Checklist for cost effective building OK so you’re going to build. first, you really need to get your head around how you use your current home. The following steps will assist in reaching a design which fits you and your life, without being too big or too expensive. These steps are aimed at getting your head around building better, not bigger. These steps are not intended to be a substitute for spending 5 years studying for a degree in Architecture. But, after reading these points you will be fully […]more
“Should I remodel, or should I extend?” What is more cost effective? While the answers will vary greatly according to your current home, its location and how you live in your home, there is a simple process for analysing your home to get the best outcome for your money. Do you need more space, or do you really need more quality? Why go to the expense and effort to add a room when removing one wall will improve how your house works as a home? Will slapping on […]more
Now I’ve got your attention, let’s talk about the weather for a bit. Don’t worry, I’ll get to your deck very soon. We’re coming to the end of the warm dry weather and moving into the wetter seasons. Now is the ideal time to inspect your exterior timbers, and address any issues before the wet weather arrives. Painted surfaces take a beating from the sun especially in summer. Any small cracks that have developed in the heat can allow water to access unprotected timber. Ultimately this leads to rot, water […]more
Health hazards with painting. Last week we talked about some of the finer points of painting and how to make it ‘go good’. This week we talk about something similar: ‘how to stop it going bad’, specifically with respect to the health hazards of painting. 1. Dust Sanding before painting, and between coats, produces a fine dust. God only knows what is in the old paint you just sanded back, so don’t breathe it in. Wear a respirator and go outside if possible. A specific problem, lead, is covered […]more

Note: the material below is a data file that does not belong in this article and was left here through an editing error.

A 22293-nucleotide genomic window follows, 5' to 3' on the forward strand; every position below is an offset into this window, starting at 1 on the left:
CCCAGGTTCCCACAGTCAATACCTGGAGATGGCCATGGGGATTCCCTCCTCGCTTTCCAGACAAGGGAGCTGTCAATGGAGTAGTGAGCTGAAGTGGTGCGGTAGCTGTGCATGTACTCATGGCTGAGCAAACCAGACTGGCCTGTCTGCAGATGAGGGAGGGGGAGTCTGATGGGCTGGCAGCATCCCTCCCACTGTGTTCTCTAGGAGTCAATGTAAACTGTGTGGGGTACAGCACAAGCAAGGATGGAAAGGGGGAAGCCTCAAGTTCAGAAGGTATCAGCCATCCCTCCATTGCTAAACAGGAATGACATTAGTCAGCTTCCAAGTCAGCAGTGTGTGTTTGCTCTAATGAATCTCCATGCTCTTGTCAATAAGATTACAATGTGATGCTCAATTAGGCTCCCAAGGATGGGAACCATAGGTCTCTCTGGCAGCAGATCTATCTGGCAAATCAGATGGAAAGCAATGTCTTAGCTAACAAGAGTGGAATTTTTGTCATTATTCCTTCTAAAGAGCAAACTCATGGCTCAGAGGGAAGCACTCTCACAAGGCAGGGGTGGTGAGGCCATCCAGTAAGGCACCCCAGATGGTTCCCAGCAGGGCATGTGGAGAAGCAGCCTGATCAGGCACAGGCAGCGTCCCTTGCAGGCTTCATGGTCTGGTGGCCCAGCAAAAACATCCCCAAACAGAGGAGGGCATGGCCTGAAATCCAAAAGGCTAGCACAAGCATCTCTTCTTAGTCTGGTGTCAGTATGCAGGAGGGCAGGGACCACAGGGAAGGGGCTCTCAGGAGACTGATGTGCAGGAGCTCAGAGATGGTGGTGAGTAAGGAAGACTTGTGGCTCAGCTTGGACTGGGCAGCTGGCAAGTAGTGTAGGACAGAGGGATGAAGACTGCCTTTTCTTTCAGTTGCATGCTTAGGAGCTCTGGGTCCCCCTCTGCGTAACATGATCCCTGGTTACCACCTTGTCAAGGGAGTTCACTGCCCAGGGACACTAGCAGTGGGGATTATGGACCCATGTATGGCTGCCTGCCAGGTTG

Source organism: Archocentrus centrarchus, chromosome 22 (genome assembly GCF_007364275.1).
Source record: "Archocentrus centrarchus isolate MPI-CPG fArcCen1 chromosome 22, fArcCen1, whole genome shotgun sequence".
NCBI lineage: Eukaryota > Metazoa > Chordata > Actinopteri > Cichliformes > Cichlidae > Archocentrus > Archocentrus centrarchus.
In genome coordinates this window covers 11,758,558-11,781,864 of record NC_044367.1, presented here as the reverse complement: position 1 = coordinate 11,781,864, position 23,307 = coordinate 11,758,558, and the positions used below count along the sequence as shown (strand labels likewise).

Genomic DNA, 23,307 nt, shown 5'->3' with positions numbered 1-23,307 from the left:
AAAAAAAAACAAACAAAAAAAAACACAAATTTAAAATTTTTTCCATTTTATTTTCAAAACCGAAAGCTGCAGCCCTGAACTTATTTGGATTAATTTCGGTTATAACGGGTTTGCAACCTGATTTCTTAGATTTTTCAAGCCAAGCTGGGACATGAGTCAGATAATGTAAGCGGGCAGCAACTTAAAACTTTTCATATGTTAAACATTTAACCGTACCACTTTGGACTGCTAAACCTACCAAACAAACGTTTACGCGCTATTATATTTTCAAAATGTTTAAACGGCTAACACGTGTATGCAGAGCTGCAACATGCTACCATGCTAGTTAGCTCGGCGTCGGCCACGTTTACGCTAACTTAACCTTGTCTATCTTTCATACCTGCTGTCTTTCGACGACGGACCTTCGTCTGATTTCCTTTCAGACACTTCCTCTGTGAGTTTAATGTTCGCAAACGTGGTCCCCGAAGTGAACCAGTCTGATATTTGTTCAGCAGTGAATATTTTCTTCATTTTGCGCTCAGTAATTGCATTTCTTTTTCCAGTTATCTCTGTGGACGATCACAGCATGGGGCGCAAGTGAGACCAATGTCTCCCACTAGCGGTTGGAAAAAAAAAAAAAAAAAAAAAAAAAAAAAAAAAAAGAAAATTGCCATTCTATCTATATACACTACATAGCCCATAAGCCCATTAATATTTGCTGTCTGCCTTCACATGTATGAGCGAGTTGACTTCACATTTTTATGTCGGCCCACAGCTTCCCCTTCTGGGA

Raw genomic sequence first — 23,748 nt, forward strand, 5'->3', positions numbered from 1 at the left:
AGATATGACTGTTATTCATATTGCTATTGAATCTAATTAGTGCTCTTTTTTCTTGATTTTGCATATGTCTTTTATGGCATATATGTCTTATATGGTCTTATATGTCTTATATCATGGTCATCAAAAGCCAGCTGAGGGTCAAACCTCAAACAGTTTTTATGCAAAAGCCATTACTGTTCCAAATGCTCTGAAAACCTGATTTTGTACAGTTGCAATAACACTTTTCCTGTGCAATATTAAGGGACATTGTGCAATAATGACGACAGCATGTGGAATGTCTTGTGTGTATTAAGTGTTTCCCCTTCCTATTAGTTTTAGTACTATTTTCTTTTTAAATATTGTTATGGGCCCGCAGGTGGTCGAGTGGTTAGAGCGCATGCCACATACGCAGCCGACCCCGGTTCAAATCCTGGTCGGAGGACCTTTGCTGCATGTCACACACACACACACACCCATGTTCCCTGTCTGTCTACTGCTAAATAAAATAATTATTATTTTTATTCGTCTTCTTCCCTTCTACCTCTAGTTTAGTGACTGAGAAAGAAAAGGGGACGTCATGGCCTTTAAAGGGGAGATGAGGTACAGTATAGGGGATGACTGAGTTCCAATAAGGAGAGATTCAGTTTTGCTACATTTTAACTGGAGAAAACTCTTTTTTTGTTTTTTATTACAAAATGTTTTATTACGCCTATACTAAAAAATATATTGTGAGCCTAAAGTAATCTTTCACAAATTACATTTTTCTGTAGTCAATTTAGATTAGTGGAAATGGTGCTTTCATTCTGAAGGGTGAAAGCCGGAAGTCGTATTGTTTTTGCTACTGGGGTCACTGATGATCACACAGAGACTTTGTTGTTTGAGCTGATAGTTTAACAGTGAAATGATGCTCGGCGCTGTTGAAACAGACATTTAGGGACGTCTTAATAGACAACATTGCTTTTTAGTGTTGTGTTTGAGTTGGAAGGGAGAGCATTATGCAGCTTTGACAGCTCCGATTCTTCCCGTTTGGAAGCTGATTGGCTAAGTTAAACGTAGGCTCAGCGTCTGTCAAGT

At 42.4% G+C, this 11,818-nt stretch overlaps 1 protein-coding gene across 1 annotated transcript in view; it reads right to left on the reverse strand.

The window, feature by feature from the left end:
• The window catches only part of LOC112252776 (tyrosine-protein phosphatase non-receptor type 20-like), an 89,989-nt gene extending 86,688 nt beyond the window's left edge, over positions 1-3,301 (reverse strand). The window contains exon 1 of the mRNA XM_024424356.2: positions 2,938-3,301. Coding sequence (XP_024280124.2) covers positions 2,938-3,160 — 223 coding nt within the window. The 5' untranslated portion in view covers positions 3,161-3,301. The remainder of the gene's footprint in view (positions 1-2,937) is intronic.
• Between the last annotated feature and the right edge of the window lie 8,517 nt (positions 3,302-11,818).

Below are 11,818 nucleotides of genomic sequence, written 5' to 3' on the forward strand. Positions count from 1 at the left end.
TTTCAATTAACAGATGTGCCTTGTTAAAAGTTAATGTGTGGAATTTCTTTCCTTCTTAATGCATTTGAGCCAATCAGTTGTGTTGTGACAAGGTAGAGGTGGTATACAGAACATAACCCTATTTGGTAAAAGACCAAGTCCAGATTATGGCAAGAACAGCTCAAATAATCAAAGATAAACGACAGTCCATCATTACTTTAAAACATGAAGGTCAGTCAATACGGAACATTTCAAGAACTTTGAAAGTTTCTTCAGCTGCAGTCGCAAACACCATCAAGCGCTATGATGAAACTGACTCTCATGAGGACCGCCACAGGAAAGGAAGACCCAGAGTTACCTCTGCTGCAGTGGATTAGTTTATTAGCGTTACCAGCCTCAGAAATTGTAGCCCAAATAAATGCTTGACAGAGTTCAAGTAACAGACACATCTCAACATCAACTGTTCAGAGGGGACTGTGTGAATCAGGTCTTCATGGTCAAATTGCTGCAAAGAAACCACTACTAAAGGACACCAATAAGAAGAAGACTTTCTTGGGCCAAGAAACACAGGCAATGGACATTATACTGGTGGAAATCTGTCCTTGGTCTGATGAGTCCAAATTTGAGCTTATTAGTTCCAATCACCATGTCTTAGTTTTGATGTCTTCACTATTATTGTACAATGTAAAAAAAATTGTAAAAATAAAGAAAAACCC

Painting is probably the most popular renovation task. Why? It doesn’t need a lot of tools, its effects are immediate, and for not too much money you can totally change the mood and feel of a room. Here’s a few tips to help make your painting easier, improve the quality of the work and make your results more professional. 1 PPPPP The 5 P’s. Prior Preparation Prevents Poor Performance. Good preparation is the biggest step in getting a great job. You don’t want your work being ruined after […]more
Summer is the perfect time for doing renovations around the house. Who doesn’t like renovating? Doing renovations is a good thing: they make your home more ‘you’, they can increase usability, value and enjoyment of your home.
However, no-one wants to die from a renovation, so bear in mind the hidden dangers of Asbestos.
Asbestos was used everywhere from the 1940’s till 1984, when production was banned in Australia. However, existing supplies of asbestos containing materials (ACM) were still sold into the late 1980’s. Asbestos was used in over 3000 known products in Australia, most in the building industry. It was often mixed with glue or cement. Let’s be honest, those of us who used these products liked them; they were cheap, durable, didn’t rot or burn, didn’t conduct heat or electricity well, water resistant….
The problem is: there is NO SAFE LEVEL of exposure to asbestos.
Asbestos can cause a number of cancers and lung diseases, some of which may not develop for 15 – 40 years after exposure! Most of these illnesses cannot be treated and are fatal. Thousands of Australians have died from asbestos related illnesses. In fact Mesothelioma, only one of the cancers caused by asbestos, has killed about 10 times more Australians than have been killed in all wars since 1950.